Hiring a building contractor is necessary to make home improvements. However this process can be fraught with confusion in the absence of planning. Therefore we have put together this guide of what to expect when hiring a contractor and advice to help you avoid common pitfalls.
Word of mouth
The best way to source an honest, reliable and good quality contractor is to ask friends and family for recommendations.
Once you have made a list of potential building contractors, you should start identifying what you need to discuss with them. Ask if they take on projects of your size, if they can provide financial references, do they have capacity to do the work in your timescales, can they provide a list of previous, satisfied clients and if they employ staff in-house or sub-contract. When you are happy with the detail, call suppliers directly and their answers will give you a good indication of their attention to detail, reliability and how professional they are.
Face to face meeting
Good contractors should offer to come out and speak with you face-to-face. Don’t feel obliged to see every one, pick two or three and invite them round for further discussion. Use the face-to-face meeting to test whether or not you get along with the contractor. Building renovations are stressful therefore choose someone that you feel you can work proactively with when the going gets tough. Make sure that the person you meet will be the person overseeing the entire project, who you will be dealing with on a day to day basis.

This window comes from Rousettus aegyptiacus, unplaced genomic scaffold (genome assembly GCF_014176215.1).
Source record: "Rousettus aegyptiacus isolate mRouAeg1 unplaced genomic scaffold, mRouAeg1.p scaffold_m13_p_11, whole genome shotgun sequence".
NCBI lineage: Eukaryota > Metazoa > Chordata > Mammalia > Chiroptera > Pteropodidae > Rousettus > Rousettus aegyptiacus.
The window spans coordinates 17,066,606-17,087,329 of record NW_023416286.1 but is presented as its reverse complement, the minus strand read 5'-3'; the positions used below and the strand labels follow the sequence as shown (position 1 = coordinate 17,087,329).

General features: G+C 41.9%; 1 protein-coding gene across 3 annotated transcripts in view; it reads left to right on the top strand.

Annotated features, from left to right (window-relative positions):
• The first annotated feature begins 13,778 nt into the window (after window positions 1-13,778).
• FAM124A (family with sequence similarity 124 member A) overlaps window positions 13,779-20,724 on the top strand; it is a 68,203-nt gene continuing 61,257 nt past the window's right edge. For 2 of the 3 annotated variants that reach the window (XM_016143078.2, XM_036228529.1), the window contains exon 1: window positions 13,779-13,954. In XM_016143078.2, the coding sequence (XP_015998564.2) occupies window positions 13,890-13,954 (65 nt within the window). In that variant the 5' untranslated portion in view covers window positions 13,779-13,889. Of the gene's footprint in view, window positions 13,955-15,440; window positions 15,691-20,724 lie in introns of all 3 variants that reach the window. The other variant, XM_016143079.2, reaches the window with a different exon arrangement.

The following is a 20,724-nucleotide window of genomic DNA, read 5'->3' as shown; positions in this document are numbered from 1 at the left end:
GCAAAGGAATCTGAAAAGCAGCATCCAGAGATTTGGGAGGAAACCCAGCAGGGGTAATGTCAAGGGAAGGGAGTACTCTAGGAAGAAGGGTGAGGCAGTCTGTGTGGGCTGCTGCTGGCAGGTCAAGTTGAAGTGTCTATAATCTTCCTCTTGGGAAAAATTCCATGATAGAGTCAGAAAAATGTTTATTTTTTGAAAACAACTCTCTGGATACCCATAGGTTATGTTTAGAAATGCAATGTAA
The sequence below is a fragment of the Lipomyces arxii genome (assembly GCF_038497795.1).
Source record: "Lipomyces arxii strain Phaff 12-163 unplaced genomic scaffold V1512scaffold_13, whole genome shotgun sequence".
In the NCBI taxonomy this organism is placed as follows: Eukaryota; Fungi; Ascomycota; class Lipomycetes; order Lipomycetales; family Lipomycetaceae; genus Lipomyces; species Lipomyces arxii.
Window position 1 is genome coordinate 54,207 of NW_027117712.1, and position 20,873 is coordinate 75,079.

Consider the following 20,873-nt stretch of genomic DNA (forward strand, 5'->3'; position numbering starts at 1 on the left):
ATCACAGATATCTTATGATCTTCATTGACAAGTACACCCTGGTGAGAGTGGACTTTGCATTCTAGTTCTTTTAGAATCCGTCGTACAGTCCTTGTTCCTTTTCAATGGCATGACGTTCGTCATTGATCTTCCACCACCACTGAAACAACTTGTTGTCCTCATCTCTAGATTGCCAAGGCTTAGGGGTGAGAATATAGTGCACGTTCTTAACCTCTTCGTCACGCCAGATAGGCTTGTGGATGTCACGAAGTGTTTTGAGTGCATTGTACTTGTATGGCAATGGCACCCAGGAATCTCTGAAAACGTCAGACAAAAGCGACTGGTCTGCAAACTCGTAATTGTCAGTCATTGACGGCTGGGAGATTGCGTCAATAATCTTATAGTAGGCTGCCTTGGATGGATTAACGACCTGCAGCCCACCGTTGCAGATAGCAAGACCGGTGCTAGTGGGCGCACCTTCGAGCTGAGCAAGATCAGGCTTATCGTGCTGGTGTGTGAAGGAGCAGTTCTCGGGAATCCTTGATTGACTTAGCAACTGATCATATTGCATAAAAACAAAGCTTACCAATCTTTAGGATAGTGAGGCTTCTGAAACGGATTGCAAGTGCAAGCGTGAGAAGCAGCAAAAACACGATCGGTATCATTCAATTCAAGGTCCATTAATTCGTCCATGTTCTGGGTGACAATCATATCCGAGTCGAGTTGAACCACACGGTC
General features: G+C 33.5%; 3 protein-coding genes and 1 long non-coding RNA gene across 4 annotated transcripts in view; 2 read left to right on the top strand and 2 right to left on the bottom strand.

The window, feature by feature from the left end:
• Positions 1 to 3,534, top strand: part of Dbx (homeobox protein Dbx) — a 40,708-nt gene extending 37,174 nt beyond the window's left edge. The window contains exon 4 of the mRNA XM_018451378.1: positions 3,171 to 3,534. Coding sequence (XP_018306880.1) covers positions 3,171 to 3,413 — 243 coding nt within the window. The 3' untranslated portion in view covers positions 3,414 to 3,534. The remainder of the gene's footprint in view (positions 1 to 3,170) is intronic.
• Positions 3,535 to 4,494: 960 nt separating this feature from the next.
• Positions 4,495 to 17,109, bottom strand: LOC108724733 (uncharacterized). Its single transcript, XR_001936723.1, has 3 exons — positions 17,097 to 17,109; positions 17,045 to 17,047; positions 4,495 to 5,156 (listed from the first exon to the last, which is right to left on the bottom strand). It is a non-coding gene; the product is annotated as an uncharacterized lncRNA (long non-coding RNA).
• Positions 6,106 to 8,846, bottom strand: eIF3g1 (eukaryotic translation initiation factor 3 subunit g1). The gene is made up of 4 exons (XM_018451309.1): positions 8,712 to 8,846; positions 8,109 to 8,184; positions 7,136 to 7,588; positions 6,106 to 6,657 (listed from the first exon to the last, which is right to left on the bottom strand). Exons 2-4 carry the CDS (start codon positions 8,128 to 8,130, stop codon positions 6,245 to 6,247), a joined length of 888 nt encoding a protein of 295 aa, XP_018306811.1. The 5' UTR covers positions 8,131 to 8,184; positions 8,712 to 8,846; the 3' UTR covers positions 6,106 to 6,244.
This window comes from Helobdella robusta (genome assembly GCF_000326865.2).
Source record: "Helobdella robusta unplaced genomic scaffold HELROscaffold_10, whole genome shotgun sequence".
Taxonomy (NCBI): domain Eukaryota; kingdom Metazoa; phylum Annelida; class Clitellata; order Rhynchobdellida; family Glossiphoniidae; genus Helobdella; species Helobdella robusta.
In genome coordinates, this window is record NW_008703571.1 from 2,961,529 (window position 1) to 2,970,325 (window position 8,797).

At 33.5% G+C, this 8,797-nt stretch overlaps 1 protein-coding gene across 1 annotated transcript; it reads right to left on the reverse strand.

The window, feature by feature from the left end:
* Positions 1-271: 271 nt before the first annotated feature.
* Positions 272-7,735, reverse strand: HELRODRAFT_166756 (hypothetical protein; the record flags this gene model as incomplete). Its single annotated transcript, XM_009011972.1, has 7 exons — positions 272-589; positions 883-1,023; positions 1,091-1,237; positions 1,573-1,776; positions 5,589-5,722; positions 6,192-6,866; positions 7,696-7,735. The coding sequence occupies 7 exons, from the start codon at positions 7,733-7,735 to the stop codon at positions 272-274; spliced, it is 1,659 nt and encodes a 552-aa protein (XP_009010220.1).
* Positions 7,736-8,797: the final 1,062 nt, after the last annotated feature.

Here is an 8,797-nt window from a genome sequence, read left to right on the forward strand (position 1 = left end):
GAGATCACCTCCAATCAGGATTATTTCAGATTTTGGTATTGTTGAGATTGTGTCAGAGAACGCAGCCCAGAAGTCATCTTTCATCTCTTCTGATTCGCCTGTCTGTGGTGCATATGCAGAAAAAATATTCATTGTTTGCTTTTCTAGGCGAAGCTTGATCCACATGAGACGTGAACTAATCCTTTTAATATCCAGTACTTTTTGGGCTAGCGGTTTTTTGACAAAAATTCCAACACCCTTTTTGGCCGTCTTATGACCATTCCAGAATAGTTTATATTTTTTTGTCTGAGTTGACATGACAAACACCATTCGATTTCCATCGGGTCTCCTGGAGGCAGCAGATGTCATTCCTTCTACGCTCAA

Don’t be afraid to reach out to previous clients for a reference on potential suppliers.
A good contractor will prepare a bid detailing a break down of the cost of materials, labour and additional expenses. They should also detail mark up of all items so there is complete transparency of the amount of profit margin they are making on the project. A rough guide is that their profit margin should equal 15 to 20 per cent.
Things to watch out for
- If a contractor asks for half the bid up front, they may have cash flow problems or be worried that you won’t pay the balance after you have seen the quality of the work. Aim to pay 10 per cent on contract signing, 25 per cent on three occasions throughout the duration of the project and the final 15 per cent when you are satisfied that the contractor has completed his work.
- Ensure the contract details every step of the project including agreed payment schedule, proof of liability insurance, a start and finish date, materials and products to be used
- Document the cost of any additional requests in writing, as changes are inevitable and you need to keep track of these additional costs to make sure they don’t spiral
- Ensure the contractor will protect your property i.e. with dust sheets etc.
- Clarify contact details including contact details for after hours
- Clarify what kind of documentation you will receive on project completion e.g. copies of inspection reports, etc.
Mike Hampson is the managing director of Insite Properties, a building contractors based in Greater Manchester.
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